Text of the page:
By Jonathan E. Kaplan - 01/25/07 12:00 AM EST
The ease with which House Speaker Nancy Pelosi (D-Calif.) is able to pass legislation creating a temporary select committee on energy policy hinges on Rep. Henry Waxman (D-Calif.).
If the second-ranking Democrat on the House Energy and Commerce Committee sides with the chairman of the committee, John Dingell (D-Mich.), on the issue, it could make winning a floor vote tougher for Pelosi. By aligning himself with Dingell, Waxman would signal to fellow Democrats that the dispute centers on jurisdiction — rather than climate change and energy policy — making it easier for them to oppose Pelosi.
By supporting Pelosi’s proposal, Waxman could isolate Dingell. The vote would then be seen as a matter of policy rather than process, Democratic committee aides said.
A senior Democratic lawmaker suggested that the latter scenario is more likely, because it would allow Waxman to sidestep a snare in his West Hollywood congressional district where high-profile celebrities and activists, such as comedian Larry David’s wife, Laurie, lives.
Although Waxman initially criticized Pelosi’s decision, he since has staked out a middle ground where he is staying. For now. He still says the Energy and Commerce Committee should do “the work [on global warming], but I can see why [Pelosi] sees the merits of a panel as a messaging entity.” He added that he expected a vote to take place in February.
The recriminations between Dingell and Pelosi have died down in recent days. There were no official meetings this week to discuss the issue; Dingell extended an olive branch to Pelosi yesterday in the form of an invitation to the Washington Auto Show.
One committee member said the “initial agitation” was caused by Pelosi’s surprise announcement.
“As long as everyone keeps their word, we’ll be fine,” he said.
Testy jurisdictional battles over energy policy and the creation of a temporary committee to manage energy policy are nothing new.
“Reforming jurisdiction is always a matter of whose ox is being gored,” a congressional scholar with the American Enterprise Institute, Norman Ornstein, said. “Creating a permanent committee means someone is going to lose jurisdiction, and that’s like losing a child.”
In 1974, then-Rep. Richard Bolling (D-Mo.) proposed a series of changes, including the creation a new energy committee. At the time, scores of committees had oversight of energy policy.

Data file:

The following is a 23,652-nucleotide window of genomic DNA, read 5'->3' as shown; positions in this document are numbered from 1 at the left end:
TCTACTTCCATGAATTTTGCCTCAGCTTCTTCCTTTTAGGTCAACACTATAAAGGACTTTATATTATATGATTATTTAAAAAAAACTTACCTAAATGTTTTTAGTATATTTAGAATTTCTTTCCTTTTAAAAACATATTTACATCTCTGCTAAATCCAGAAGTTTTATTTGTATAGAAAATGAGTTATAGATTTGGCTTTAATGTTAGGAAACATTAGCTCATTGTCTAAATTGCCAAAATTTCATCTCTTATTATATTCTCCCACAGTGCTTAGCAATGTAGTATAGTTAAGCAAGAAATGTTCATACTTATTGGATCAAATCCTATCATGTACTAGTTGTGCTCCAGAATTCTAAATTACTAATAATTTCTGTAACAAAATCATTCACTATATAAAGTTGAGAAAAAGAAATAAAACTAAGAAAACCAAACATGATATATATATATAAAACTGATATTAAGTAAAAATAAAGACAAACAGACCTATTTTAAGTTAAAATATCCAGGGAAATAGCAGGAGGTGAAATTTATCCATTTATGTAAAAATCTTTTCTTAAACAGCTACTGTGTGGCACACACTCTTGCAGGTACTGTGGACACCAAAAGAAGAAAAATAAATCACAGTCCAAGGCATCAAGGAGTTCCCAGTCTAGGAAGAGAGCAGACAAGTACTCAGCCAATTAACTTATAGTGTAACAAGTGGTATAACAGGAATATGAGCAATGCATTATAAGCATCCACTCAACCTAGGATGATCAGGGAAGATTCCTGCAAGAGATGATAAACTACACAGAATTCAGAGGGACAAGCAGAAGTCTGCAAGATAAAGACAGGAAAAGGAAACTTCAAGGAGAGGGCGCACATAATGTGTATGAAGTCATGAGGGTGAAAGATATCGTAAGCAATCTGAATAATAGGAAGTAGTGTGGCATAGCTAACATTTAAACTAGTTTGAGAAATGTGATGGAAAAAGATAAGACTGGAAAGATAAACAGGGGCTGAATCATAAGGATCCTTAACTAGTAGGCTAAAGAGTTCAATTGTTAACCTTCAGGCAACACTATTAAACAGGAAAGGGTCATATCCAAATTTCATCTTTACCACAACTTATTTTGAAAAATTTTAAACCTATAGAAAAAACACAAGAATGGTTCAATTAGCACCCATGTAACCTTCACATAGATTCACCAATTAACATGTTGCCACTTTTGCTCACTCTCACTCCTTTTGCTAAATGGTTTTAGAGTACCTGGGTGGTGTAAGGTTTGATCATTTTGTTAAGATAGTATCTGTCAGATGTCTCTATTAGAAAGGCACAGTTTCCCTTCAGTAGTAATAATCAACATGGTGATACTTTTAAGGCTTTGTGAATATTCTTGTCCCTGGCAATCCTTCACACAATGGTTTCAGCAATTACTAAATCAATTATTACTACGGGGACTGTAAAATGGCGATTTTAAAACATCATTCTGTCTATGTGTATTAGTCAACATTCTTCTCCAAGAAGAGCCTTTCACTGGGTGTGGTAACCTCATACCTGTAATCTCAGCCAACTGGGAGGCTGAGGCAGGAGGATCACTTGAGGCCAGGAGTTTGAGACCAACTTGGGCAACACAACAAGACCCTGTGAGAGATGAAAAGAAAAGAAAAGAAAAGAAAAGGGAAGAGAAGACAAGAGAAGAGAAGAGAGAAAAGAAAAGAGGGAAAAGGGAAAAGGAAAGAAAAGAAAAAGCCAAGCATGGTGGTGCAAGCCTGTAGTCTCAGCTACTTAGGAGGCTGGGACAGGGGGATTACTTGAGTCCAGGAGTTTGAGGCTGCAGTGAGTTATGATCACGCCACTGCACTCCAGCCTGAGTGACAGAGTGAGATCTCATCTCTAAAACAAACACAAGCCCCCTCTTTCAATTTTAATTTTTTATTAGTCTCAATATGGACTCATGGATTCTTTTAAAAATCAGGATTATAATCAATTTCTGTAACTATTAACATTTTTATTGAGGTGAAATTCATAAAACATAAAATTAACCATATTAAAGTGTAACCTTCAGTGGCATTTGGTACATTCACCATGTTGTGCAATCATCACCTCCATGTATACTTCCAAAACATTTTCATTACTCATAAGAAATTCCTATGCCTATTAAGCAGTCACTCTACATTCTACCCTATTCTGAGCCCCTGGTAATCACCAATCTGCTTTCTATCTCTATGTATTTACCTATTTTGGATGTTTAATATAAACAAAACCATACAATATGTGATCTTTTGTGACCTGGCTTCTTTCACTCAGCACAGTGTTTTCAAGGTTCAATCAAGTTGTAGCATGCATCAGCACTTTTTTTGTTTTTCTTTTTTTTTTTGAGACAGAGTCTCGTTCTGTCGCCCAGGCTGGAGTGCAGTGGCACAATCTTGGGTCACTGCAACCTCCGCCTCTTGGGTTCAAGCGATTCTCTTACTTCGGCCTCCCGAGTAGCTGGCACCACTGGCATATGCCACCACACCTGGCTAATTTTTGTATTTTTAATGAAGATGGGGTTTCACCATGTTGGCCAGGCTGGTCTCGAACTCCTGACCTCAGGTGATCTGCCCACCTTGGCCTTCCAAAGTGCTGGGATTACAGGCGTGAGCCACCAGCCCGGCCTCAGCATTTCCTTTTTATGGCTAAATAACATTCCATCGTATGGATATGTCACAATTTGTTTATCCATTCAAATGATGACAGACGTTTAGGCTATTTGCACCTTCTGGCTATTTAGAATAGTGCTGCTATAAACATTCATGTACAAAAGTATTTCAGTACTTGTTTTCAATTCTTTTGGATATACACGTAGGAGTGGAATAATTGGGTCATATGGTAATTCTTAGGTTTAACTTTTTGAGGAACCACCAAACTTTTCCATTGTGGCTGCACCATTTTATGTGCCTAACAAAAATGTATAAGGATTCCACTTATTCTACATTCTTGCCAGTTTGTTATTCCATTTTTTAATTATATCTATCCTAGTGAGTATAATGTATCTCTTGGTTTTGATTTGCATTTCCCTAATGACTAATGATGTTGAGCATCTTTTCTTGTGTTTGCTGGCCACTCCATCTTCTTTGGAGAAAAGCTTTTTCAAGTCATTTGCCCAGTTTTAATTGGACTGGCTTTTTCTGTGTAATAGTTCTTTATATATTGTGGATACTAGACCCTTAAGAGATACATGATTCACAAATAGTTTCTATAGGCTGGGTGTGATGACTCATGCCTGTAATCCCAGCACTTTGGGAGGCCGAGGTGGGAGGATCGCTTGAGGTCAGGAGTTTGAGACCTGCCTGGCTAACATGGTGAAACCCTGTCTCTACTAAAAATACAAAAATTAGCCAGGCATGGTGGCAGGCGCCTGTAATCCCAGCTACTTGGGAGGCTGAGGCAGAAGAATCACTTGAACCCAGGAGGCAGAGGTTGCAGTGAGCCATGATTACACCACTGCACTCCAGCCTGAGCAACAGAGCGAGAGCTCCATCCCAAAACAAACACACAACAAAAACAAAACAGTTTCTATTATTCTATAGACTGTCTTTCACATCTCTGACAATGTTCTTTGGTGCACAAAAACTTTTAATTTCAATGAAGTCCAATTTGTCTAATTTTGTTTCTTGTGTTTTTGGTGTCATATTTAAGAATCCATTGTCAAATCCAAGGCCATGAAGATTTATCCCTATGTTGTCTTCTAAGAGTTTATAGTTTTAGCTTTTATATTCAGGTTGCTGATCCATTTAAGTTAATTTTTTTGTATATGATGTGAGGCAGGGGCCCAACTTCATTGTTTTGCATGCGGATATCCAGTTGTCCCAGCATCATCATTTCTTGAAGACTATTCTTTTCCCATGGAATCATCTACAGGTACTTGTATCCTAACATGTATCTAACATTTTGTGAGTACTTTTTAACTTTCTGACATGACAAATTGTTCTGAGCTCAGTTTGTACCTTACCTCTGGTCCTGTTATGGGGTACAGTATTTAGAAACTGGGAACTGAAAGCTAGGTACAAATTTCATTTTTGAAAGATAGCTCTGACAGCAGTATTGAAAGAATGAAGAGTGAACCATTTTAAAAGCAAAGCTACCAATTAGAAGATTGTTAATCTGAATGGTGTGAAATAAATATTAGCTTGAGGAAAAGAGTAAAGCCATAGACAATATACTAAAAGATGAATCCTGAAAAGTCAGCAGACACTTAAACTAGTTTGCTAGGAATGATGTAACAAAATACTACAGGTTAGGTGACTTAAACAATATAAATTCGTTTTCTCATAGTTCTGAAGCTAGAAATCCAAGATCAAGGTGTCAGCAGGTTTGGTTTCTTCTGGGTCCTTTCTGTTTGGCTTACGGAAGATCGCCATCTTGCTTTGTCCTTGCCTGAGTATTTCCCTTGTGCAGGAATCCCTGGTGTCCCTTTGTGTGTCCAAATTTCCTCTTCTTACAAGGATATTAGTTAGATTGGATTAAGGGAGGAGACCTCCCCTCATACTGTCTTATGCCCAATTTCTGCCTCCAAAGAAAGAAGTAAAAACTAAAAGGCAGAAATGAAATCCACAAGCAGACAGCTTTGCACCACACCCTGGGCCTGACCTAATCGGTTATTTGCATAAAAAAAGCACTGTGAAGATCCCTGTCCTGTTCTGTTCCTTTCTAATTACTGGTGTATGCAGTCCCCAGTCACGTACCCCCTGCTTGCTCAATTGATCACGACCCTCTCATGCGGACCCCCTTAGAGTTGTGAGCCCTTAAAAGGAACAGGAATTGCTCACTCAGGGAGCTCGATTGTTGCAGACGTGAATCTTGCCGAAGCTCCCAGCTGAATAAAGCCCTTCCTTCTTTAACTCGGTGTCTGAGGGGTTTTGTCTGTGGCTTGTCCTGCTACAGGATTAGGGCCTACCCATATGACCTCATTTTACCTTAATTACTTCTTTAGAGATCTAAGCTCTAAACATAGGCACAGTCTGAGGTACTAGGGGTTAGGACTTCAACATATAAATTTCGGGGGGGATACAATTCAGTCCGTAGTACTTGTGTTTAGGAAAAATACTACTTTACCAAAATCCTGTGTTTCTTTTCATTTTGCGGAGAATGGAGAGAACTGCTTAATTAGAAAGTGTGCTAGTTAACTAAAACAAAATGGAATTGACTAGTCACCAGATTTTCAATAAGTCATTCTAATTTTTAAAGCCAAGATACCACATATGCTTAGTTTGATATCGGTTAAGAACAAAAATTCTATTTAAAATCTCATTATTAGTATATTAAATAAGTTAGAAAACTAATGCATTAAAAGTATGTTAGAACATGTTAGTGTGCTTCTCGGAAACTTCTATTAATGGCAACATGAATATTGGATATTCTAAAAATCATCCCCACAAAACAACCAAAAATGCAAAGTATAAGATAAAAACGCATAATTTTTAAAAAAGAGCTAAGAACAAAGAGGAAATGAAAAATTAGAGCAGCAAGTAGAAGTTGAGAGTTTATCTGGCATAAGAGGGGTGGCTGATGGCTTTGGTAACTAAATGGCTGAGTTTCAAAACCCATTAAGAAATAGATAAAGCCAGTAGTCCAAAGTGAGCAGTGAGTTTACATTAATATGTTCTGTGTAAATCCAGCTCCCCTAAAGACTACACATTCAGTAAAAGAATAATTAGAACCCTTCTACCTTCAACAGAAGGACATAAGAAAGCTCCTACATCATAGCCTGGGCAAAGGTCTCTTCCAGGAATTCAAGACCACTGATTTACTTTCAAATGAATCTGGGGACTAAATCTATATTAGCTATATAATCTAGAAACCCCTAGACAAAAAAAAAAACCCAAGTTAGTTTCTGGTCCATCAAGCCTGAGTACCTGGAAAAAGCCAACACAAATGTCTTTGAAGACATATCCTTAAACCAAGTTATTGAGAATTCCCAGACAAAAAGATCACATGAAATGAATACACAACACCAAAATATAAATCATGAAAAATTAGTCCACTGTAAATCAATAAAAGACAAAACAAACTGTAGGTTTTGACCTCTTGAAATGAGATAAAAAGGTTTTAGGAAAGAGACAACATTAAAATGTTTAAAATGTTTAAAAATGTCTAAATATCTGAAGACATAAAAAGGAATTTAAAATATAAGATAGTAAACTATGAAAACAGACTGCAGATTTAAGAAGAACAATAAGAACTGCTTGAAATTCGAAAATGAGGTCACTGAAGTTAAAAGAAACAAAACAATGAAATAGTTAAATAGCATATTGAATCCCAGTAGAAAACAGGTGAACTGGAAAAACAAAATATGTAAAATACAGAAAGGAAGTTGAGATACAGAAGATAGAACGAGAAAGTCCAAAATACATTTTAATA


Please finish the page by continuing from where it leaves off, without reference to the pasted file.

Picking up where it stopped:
Ex-Rep. Phillip Burton (D-Calif.), Pelosi’s political mentor, helped kill that proposal to curry favor with committee chairmen he hoped would support him in a race against Bolling and former Speaker Jim Wright (D-Texas) to become majority leader, according to Ornstein. Wright won.
In 1978, then-Speaker Thomas “Tip” O’Neill (D-Mass.) created the Ad Hoc Select Committee on Energy Policy, 27 Democrats and 13 Republicans, to manage President Carter’s energy package. The model worked because committee chairmen were allowed to craft legislation and manage their parts of the bill on the floor. The Ad Hoc panel pulled the various pieces into a comprehensive plan. The resulting legislation implemented the first federal gasoline tax, among other policies, according to congressional testimony in 2003 from Ornstein and Thomas Mann of the Brookings Institution.
Climate change and global warming quickly have become central issues in the 110th Congress. Not only has President Bush proposed cutting gasoline consumption by 20 percent over the next 10 years, but when freshman lawmakers attended their orientation at Harvard’s Kennedy School of Government in December they were treated to two panels on energy and the environment, according to a schedule provided by David King, a political scientist at the Kennedy School who ran the program.
Rep. Vernon Ehlers (R-Mich.), former Sen. Gary Hart (D-Colo.), ex-Rep. Phil Sharp (D-Ind.) and former Deputy Energy Secretary Linda Stuntz moderated a panel on energy and national security.
They also listened to a discussion, “How the Global Environment Impacts America,” led by an MIT scientist, Ronald Prinn; a Harvard professor, Robert Stavins, who is considered the father of tradable emissions permits; and a Harvard Law School professor, Jody Freeman.